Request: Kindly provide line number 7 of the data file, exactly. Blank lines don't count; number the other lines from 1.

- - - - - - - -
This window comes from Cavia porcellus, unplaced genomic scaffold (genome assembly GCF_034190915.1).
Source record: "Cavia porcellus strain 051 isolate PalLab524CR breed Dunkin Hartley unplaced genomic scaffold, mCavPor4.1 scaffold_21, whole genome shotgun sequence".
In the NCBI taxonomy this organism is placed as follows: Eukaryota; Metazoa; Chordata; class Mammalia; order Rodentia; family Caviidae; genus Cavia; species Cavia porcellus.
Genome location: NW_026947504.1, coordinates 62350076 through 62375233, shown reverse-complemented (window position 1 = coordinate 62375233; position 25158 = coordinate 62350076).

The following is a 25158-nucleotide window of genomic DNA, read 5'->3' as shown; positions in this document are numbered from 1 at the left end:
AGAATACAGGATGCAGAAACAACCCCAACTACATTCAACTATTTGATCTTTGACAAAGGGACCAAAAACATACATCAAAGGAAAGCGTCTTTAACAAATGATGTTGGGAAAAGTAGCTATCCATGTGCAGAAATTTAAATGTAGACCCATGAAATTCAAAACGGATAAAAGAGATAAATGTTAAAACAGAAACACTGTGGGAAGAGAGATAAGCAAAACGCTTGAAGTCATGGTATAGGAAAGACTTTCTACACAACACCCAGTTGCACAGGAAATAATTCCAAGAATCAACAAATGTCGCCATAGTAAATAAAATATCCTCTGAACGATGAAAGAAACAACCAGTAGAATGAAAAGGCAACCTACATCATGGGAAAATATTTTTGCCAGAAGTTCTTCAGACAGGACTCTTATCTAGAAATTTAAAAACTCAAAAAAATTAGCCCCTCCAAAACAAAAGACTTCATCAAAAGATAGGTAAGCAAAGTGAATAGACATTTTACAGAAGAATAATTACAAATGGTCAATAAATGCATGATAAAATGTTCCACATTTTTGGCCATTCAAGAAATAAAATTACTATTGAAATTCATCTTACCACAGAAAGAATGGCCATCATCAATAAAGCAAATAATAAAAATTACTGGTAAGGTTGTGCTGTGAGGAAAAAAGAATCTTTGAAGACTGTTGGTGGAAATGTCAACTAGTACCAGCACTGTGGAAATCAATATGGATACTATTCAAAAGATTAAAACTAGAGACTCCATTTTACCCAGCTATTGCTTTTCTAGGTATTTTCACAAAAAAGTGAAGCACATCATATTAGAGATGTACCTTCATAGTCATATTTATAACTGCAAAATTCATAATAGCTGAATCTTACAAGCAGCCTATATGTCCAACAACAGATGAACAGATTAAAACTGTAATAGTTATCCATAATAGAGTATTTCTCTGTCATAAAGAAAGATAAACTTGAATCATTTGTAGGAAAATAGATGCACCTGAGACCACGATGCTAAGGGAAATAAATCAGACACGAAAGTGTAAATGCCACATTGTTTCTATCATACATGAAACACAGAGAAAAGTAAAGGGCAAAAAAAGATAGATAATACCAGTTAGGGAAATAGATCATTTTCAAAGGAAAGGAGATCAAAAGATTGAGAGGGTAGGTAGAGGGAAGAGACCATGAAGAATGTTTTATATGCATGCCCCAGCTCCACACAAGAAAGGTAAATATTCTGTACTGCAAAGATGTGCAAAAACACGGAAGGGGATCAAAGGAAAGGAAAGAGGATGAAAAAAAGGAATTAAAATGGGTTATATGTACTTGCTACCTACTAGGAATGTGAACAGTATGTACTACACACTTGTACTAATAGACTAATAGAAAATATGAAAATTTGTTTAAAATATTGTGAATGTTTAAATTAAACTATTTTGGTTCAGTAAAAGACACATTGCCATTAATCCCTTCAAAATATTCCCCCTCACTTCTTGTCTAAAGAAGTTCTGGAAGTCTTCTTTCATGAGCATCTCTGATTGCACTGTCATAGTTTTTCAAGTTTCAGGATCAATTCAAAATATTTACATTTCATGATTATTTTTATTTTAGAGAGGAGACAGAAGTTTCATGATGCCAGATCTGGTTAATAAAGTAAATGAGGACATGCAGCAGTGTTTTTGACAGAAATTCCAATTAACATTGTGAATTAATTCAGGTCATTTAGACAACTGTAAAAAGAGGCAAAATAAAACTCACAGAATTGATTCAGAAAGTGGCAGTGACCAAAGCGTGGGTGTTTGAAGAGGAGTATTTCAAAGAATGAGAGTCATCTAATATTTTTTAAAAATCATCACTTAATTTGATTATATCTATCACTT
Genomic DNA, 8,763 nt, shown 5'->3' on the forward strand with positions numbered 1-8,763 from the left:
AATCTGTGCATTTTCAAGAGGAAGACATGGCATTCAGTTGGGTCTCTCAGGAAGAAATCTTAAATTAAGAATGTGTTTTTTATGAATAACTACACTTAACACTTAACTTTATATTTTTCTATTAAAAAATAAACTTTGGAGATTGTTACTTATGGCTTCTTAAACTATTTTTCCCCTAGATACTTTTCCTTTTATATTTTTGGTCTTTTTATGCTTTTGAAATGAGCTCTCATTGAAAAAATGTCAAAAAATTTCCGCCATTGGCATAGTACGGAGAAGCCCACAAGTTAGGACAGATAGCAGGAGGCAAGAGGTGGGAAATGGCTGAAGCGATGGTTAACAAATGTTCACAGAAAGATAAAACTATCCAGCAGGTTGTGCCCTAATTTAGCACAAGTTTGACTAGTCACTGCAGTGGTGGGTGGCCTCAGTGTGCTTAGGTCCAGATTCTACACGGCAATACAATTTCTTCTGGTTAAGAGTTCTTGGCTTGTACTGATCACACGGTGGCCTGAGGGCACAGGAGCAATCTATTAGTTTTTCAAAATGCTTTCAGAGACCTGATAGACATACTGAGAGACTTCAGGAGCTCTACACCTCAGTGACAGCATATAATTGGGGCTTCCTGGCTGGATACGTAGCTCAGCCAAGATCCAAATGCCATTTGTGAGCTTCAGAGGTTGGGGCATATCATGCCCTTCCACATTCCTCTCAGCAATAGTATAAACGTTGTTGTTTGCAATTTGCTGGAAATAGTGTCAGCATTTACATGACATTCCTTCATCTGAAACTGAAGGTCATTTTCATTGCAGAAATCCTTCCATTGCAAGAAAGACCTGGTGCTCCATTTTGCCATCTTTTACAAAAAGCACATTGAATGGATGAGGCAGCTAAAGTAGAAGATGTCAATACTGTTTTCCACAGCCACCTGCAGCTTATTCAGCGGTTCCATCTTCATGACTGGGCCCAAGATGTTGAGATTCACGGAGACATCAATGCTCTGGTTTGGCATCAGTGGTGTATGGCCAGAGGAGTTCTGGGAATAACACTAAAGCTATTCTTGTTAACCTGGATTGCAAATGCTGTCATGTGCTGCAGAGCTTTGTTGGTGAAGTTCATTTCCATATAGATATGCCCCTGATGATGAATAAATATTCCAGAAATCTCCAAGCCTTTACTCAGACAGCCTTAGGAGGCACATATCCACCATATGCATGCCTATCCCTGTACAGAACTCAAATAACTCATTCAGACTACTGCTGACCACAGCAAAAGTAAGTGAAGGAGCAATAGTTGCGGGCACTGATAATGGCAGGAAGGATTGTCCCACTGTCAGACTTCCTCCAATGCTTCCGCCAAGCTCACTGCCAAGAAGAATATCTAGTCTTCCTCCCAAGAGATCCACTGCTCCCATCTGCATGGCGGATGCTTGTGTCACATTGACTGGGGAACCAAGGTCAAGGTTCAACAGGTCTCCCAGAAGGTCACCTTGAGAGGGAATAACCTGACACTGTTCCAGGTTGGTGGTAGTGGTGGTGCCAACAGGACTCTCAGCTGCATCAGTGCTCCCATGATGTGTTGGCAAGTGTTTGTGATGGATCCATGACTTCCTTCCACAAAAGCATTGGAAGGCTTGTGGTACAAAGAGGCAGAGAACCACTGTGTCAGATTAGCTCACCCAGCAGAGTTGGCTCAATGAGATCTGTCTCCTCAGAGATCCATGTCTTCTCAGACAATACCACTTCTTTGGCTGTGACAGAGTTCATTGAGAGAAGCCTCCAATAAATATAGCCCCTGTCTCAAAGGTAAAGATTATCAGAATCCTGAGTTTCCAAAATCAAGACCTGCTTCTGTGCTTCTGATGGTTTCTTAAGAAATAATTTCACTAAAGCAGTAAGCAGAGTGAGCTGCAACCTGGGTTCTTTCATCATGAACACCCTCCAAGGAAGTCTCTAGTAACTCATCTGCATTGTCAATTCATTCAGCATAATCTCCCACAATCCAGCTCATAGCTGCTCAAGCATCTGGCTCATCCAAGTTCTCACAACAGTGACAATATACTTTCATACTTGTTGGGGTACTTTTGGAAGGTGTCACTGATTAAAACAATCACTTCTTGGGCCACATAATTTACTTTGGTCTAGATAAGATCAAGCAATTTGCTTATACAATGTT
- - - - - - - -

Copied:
Genomic DNA, 8,763 nt, shown 5'->3' on the forward strand with positions numbered 1-8,763 from the left: